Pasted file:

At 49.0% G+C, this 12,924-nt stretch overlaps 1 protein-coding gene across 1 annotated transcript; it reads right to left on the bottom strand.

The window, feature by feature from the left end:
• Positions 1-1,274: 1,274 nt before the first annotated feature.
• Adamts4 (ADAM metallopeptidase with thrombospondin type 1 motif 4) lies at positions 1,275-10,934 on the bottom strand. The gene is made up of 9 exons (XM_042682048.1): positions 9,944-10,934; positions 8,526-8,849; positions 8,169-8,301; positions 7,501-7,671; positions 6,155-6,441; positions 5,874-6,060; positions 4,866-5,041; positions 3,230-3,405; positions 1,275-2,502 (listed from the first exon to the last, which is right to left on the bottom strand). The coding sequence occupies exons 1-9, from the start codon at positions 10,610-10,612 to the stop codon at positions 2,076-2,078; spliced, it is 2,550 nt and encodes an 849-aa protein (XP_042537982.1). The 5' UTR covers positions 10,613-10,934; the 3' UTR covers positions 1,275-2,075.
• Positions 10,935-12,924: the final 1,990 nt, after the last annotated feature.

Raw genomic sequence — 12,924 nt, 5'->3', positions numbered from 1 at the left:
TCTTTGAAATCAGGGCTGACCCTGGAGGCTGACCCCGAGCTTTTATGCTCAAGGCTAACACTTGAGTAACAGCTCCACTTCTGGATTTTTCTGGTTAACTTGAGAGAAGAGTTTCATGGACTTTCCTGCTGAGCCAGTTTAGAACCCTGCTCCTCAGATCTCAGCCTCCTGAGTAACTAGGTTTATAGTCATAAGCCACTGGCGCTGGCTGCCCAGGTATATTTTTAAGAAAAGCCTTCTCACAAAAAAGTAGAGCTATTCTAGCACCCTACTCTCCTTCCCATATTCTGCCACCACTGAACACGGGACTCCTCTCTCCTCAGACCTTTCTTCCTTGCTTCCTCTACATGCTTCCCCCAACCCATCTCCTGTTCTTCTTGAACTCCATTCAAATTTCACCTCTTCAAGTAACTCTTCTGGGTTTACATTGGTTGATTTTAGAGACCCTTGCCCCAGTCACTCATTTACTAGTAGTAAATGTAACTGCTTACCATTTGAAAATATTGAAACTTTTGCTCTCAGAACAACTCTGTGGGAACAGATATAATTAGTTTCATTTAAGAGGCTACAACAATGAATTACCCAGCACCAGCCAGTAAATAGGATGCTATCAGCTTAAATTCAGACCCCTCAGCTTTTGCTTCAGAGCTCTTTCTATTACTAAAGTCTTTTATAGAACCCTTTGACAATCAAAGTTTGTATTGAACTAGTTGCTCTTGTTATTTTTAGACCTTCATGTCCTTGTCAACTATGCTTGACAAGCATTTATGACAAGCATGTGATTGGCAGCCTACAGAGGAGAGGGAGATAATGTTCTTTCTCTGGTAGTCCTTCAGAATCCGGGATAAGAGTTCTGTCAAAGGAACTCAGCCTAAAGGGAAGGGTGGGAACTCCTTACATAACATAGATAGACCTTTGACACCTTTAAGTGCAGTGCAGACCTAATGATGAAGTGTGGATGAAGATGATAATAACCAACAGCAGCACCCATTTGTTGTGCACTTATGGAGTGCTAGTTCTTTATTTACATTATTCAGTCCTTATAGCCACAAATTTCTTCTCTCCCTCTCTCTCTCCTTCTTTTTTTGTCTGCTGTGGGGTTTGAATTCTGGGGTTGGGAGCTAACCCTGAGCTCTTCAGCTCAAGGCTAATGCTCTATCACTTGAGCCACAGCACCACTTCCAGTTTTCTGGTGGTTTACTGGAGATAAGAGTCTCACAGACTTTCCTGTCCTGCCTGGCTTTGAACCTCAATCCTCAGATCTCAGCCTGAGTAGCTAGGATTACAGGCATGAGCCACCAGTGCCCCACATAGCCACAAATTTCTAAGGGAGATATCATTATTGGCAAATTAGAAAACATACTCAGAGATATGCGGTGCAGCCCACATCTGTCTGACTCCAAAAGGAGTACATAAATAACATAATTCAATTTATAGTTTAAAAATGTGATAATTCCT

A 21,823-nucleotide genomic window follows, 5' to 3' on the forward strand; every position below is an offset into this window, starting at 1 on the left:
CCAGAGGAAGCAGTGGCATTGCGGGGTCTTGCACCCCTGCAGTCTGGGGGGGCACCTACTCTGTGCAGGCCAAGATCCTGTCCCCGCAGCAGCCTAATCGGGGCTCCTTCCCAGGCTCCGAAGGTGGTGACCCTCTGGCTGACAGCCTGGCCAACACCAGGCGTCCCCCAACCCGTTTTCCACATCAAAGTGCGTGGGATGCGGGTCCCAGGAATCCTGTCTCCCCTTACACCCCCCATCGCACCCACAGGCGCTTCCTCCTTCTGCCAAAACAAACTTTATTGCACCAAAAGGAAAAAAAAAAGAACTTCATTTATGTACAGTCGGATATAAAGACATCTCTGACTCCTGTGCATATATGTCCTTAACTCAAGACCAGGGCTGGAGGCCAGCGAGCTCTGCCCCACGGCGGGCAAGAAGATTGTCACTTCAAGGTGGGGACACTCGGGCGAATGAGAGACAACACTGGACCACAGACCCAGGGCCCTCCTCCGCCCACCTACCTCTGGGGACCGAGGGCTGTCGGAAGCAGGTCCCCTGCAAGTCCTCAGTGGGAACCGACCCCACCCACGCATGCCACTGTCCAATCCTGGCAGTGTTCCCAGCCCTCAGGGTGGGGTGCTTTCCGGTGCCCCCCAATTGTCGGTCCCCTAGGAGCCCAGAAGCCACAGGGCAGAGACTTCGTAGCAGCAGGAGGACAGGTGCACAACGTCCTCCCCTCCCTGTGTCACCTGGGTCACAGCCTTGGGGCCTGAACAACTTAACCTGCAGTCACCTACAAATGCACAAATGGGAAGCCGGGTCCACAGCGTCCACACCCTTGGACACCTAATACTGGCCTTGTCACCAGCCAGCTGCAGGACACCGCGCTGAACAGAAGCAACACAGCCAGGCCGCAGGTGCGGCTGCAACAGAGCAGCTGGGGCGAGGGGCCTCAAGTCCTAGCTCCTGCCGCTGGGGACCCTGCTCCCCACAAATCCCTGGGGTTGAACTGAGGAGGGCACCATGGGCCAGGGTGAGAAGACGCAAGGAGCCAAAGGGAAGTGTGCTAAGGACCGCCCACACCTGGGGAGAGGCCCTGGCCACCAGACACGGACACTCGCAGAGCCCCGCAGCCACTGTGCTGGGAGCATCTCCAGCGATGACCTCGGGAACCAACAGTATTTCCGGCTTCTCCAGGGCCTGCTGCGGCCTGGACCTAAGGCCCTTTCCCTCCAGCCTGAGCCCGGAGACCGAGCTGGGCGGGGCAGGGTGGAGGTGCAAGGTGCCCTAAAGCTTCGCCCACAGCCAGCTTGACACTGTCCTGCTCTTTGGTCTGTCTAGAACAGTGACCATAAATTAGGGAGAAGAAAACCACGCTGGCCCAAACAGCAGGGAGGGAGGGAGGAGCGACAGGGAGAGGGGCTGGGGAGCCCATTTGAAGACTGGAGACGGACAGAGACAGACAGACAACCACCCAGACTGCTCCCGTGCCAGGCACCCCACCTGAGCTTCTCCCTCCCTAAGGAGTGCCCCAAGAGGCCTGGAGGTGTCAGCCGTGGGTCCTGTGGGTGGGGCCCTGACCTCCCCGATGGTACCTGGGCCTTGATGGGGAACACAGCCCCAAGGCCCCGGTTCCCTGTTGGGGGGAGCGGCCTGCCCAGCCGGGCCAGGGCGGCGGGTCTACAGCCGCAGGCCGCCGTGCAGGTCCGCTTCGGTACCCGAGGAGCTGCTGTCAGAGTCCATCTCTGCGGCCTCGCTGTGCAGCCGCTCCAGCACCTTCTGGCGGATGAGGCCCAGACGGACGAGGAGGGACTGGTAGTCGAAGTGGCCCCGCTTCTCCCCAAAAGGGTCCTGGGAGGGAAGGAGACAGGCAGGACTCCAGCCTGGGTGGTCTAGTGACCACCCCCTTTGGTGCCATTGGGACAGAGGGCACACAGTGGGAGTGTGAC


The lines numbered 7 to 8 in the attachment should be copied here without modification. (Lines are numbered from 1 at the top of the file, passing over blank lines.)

TCTTTGAAATCAGGGCTGACCCTGGAGGCTGACCCCGAGCTTTTATGCTCAAGGCTAACACTTGAGTAACAGCTCCACTTCTGGATTTTTCTGGTTAACTTGAGAGAAGAGTTTCATGGACTTTCCTGCTGAGCCAGTTTAGAACCCTGCTCCTCAGATCTCAGCCTCCTGAGTAACTAGGTTTATAGTCATAAGCCACTGGCGCTGGCTGCCCAGGTATATTTTTAAGAAAAGCCTTCTCACAAAAAAGTAGAGCTATTCTAGCACCCTACTCTCCTTCCCATATTCTGCCACCACTGAACACGGGACTCCTCTCTCCTCAGACCTTTCTTCCTTGCTTCCTCTACATGCTTCCCCCAACCCATCTCCTGTTCTTCTTGAACTCCATTCAAATTTCACCTCTTCAAGTAACTCTTCTGGGTTTACATTGGTTGATTTTAGAGACCCTTGCCCCAGTCACTCATTTACTAGTAGTAAATGTAACTGCTTACCATTTGAAAATATTGAAACTTTTGCTCTCAGAACAACTCTGTGGGAACAGATATAATTAGTTTCATTTAAGAGGCTACAACAATGAATTACCCAGCACCAGCCAGTAAATAGGATGCTATCAGCTTAAATTCAGACCCCTCAGCTTTTGCTTCAGAGCTCTTTCTATTACTAAAGTCTTTTATAGAACCCTTTGACAATCAAAGTTTGTATTGAACTAGTTGCTCTTGTTATTTTTAGACCTTCATGTCCTTGTCAACTATGCTTGACAAGCATTTATGACAAGCATGTGATTGGCAGCCTACAGAGGAGAGGGAGATAATGTTCTTTCTCTGGTAGTCCTTCAGAATCCGGGATAAGAGTTCTGTCAAAGGAACTCAGCCTAAAGGGAAGGGTGGGAACTCCTTACATAACATAGATAGACCTTTGACACCTTTAAGTGCAGTGCAGACCTAATGATGAAGTGTGGATGAAGATGATAATAACCAACAGCAGCACCCATTTGTTGTGCACTTATGGAGTGCTAGTTCTTTATTTACATTATTCAGTCCTTATAGCCACAAATTTCTTCTCTCCCTCTCTCTCTCCTTCTTTTTTTGTCTGCTGTGGGGTTTGAATTCTGGGGTTGGGAGCTAACCCTGAGCTCTTCAGCTCAAGGCTAATGCTCTATCACTTGAGCCACAGCACCACTTCCAGTTTTCTGGTGGTTTACTGGAGATAAGAGTCTCACAGACTTTCCTGTCCTGCCTGGCTTTGAACCTCAATCCTCAGATCTCAGCCTGAGTAGCTAGGATTACAGGCATGAGCCACCAGTGCCCCACATAGCCACAAATTTCTAAGGGAGATATCATTATTGGCAAATTAGAAAACATACTCAGAGATATGCGGTGCAGCCCACATCTGTCTGACTCCAAAAGGAGTACATAAATAACATAATTCAATTTATAGTTTAAAAATGTGATAATTCCT

A 21,823-nucleotide genomic window follows, 5' to 3' on the forward strand; every position below is an offset into this window, starting at 1 on the left: